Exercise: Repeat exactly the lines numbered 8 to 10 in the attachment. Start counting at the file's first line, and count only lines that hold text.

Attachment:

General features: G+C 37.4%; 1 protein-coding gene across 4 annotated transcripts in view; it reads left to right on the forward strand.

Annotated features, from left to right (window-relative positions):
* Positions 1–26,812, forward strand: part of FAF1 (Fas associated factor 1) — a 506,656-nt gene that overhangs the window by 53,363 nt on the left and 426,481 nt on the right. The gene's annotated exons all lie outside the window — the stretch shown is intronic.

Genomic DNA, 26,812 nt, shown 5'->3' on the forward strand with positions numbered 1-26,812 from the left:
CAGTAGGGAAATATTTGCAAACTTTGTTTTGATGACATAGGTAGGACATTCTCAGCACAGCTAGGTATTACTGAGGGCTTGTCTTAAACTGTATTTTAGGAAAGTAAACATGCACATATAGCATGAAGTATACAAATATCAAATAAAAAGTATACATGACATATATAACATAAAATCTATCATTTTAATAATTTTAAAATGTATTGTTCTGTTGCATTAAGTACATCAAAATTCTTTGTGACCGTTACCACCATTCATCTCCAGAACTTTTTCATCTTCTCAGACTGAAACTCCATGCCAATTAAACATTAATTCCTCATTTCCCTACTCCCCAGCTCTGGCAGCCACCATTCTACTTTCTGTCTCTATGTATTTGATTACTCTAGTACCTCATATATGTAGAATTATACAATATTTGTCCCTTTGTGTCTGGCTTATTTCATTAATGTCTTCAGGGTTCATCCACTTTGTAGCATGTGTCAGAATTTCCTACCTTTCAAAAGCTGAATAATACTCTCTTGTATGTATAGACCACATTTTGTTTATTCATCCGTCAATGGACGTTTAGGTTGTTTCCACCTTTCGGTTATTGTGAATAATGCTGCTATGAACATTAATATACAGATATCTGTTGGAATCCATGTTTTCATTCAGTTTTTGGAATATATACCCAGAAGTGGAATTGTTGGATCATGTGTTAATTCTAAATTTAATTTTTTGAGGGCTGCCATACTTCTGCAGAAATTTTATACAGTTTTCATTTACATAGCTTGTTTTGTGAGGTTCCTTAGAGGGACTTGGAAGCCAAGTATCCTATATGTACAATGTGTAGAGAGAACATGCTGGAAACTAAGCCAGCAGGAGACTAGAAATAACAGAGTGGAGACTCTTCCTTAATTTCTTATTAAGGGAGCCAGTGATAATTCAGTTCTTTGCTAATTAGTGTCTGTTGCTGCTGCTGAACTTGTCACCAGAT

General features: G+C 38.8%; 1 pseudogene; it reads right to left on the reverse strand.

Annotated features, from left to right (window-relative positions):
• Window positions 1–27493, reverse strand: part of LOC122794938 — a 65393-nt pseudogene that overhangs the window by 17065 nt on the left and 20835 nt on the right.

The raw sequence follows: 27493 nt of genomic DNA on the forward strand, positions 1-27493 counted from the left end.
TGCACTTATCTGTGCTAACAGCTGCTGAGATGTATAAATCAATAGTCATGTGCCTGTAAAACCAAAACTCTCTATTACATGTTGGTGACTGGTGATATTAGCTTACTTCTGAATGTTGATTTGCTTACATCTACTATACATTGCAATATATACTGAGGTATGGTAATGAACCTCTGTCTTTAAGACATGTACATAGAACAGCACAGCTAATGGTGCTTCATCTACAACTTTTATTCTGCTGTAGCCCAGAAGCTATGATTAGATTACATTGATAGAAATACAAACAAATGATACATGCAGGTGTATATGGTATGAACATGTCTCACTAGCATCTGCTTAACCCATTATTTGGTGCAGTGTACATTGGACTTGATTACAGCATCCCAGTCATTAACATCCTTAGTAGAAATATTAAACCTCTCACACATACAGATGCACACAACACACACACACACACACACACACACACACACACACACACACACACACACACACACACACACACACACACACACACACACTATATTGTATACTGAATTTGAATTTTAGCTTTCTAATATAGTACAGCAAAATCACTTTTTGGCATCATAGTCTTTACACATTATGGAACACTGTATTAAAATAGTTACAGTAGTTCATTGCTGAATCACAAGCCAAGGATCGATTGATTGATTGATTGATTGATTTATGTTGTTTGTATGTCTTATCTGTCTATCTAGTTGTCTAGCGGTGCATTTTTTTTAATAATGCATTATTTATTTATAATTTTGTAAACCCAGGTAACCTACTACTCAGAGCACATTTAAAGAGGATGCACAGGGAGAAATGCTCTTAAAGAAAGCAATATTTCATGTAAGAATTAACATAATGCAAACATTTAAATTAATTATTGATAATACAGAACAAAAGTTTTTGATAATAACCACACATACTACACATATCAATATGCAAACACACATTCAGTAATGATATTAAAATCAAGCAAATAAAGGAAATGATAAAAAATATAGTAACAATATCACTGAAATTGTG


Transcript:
• Window positions 1–27493, reverse strand: part of LOC122794938 — a 65393-nt pseudogene that overhangs the window by 17065 nt on the left and 20835 nt on the right.

The raw sequence follows: 27493 nt of genomic DNA on the forward strand, positions 1-27493 counted from the left end.
TGCACTTATCTGTGCTAACAGCTGCTGAGATGTATAAATCAATAGTCATGTGCCTGTAAAACCAAAACTCTCTATTACATGTTGGTGACTGGTGATATTAGCTTACTTCTGAATGTTGATTTGCTTACATCTACTATACATTGCAATATATACTGAGGTATGGTAATGAACCTCTGTCTTTAAGACATGTACATAGAACAGCACAGCTAATGGTGCTTCATCTACAACTTTTATTCTGCTGTAGCCCAGAAGCTATGATTAGATTACATTGATAGAAATACAAACAAATGATACATGCAGGTGTATATGGTATGAACATGTCTCACTAGCATCTGCTTAACCCATTATTTGGTGCAGTGTACATTGGACTTGATTACAGCATCCCAGTCATTAACATCCTTAGTAGAAATATTAAACCTCTCACACATACAGATGCACACAACACACACACACACACACACACACACACACACACACACACACACACACACACACACACACACACACACACACACACACACTATATTGTATACTGAATTTGAATTTTAGCTTTCTAATATAGTACAGCAAAATCACTTTTTGGCATCATAGTCTTTACACATTATGGAACACTGTATTAAAATAGTTACAGTAGTTCATTGCTGAATCACAAGCCAAGGATCGATTGATTGATTGATTGATTGATTTATGTTGTTTGTATGTCTTATCTGTCTATCTAGTTGTCTAGCGGTGCATTTTTTTTAATAATGCATTATTTATTTATAATTTTGTAAACCCAGGTAACCTACTACTCAGAGCACATTTAAAGAGGATGCACAGGGAGAAATGCTCTTAAAGAAAGCAATATTTCATGTAAGAATTAACATAATGCAAACATTTAAATTAATTATTGATAATACAGAACAAAAGTTTTTGATAATAACCACACATACTACACATATCAATATGCAAACACACATTCAGTAATGATATTAAAATCAAGCAAATAAAGGAAATGATAAAAAATATAGTAACAATATCACTGAAATTGTG